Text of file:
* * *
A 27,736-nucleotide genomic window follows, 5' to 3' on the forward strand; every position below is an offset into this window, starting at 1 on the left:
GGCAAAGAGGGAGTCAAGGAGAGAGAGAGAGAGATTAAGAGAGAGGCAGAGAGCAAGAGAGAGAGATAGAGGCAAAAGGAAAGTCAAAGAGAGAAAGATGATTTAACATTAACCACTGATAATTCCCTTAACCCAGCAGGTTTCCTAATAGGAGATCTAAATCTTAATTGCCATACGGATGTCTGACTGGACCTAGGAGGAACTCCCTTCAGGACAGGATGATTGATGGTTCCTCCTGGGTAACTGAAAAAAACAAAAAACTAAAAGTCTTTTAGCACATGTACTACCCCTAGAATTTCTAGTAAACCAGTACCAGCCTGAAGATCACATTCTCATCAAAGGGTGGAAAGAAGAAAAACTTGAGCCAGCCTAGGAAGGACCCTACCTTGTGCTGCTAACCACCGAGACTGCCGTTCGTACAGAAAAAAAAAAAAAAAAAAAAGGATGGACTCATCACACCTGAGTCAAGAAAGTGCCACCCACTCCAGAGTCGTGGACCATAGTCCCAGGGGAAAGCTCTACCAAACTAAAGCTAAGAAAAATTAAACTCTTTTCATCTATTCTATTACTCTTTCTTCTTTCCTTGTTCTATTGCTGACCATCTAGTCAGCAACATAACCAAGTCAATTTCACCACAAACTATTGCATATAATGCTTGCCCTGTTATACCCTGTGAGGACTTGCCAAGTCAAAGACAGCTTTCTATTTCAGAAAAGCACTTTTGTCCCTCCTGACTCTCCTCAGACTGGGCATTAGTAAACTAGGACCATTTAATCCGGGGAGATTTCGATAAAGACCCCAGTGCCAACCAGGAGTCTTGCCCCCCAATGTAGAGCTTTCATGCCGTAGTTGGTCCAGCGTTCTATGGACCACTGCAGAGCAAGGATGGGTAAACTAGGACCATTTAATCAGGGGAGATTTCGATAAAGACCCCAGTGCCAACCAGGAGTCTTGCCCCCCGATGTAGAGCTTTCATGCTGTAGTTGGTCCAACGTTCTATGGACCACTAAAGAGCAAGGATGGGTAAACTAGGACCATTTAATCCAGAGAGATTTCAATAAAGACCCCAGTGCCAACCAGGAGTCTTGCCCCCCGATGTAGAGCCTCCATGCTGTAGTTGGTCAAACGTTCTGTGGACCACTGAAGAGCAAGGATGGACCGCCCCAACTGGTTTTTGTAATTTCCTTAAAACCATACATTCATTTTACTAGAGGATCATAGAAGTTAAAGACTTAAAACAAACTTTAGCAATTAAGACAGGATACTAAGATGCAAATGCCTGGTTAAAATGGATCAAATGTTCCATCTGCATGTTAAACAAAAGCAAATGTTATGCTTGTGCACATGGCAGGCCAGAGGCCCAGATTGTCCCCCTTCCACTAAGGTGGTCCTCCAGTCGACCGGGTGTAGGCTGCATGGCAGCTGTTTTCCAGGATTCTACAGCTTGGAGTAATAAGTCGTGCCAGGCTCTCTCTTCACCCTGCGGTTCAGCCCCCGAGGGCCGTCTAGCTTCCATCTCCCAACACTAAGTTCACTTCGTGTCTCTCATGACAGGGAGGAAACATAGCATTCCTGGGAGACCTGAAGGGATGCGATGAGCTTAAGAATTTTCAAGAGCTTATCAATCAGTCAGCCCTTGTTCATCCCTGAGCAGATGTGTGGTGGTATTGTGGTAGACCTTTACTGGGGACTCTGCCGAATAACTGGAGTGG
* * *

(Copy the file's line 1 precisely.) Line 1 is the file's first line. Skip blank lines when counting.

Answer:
A 27,736-nucleotide genomic window follows, 5' to 3' on the forward strand; every position below is an offset into this window, starting at 1 on the left: